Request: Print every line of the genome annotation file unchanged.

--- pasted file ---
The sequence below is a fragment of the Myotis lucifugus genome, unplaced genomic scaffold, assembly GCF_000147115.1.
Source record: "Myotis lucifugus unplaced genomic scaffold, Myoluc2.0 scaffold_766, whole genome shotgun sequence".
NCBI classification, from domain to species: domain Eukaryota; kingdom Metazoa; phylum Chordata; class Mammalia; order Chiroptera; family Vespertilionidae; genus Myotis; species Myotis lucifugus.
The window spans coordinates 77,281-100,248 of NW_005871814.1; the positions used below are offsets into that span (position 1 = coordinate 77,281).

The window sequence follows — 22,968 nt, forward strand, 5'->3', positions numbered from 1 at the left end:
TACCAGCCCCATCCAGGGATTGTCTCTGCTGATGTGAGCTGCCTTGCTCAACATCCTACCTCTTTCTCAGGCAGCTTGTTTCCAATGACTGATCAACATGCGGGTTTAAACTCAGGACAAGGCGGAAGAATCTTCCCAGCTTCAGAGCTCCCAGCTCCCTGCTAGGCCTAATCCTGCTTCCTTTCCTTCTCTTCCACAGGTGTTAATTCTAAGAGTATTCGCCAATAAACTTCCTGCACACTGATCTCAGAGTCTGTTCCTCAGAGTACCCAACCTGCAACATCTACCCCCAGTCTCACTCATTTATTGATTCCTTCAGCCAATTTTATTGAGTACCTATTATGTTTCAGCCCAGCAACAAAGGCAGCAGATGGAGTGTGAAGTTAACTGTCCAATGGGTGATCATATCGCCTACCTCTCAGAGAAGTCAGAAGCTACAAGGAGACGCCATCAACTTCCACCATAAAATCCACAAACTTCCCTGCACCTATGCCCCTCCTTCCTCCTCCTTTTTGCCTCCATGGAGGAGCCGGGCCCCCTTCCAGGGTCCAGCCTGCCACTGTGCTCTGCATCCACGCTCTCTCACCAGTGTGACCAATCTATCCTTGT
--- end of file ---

The sequence below is a fragment of the Myotis lucifugus genome, unplaced genomic scaffold, assembly GCF_000147115.1.
Source record: "Myotis lucifugus unplaced genomic scaffold, Myoluc2.0 scaffold_766, whole genome shotgun sequence".
NCBI classification, from domain to species: domain Eukaryota; kingdom Metazoa; phylum Chordata; class Mammalia; order Chiroptera; family Vespertilionidae; genus Myotis; species Myotis lucifugus.
The window spans coordinates 77,281-100,248 of NW_005871814.1; the positions used below are offsets into that span (position 1 = coordinate 77,281).

The window sequence follows — 22,968 nt, forward strand, 5'->3', positions numbered from 1 at the left end:
TACCAGCCCCATCCAGGGATTGTCTCTGCTGATGTGAGCTGCCTTGCTCAACATCCTACCTCTTTCTCAGGCAGCTTGTTTCCAATGACTGATCAACATGCGGGTTTAAACTCAGGACAAGGCGGAAGAATCTTCCCAGCTTCAGAGCTCCCAGCTCCCTGCTAGGCCTAATCCTGCTTCCTTTCCTTCTCTTCCACAGGTGTTAATTCTAAGAGTATTCGCCAATAAACTTCCTGCACACTGATCTCAGAGTCTGTTCCTCAGAGTACCCAACCTGCAACATCTACCCCCAGTCTCACTCATTTATTGATTCCTTCAGCCAATTTTATTGAGTACCTATTATGTTTCAGCCCAGCAACAAAGGCAGCAGATGGAGTGTGAAGTTAACTGTCCAATGGGTGATCATATCGCCTACCTCTCAGAGAAGTCAGAAGCTACAAGGAGACGCCATCAACTTCCACCATAAAATCCACAAACTTCCCTGCACCTATGCCCCTCCTTCCTCCTCCTTTTTGCCTCCATGGAGGAGCCGGGCCCCCTTCCAGGGTCCAGCCTGCCACTGTGCTCTGCATCCACGCTCTCTCACCAGTGTGACCAATCTATCCTTGT